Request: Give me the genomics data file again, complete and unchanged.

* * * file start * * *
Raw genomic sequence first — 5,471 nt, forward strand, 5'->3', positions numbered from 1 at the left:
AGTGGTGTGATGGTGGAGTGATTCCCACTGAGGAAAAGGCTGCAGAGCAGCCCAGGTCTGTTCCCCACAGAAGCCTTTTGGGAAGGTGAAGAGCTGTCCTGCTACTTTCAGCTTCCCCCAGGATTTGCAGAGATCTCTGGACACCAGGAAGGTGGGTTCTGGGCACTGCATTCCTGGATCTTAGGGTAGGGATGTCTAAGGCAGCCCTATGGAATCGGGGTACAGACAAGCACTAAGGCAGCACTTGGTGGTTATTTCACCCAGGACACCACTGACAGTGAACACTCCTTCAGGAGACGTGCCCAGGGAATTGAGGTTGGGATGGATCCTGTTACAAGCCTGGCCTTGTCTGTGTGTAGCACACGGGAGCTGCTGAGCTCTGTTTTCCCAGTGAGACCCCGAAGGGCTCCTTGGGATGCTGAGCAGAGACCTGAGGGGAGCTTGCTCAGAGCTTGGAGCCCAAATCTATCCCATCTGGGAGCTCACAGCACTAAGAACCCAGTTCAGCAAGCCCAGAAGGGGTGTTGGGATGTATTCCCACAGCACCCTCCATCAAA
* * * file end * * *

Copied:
Raw genomic sequence first — 5,471 nt, forward strand, 5'->3', positions numbered from 1 at the left:
AGTGGTGTGATGGTGGAGTGATTCCCACTGAGGAAAAGGCTGCAGAGCAGCCCAGGTCTGTTCCCCACAGAAGCCTTTTGGGAAGGTGAAGAGCTGTCCTGCTACTTTCAGCTTCCCCCAGGATTTGCAGAGATCTCTGGACACCAGGAAGGTGGGTTCTGGGCACTGCATTCCTGGATCTTAGGGTAGGGATGTCTAAGGCAGCCCTATGGAATCGGGGTACAGACAAGCACTAAGGCAGCACTTGGTGGTTATTTCACCCAGGACACCACTGACAGTGAACACTCCTTCAGGAGACGTGCCCAGGGAATTGAGGTTGGGATGGATCCTGTTACAAGCCTGGCCTTGTCTGTGTGTAGCACACGGGAGCTGCTGAGCTCTGTTTTCCCAGTGAGACCCCGAAGGGCTCCTTGGGATGCTGAGCAGAGACCTGAGGGGAGCTTGCTCAGAGCTTGGAGCCCAAATCTATCCCATCTGGGAGCTCACAGCACTAAGAACCCAGTTCAGCAAGCCCAGAAGGGGTGTTGGGATGTATTCCCACAGCACCCTCCATCAAA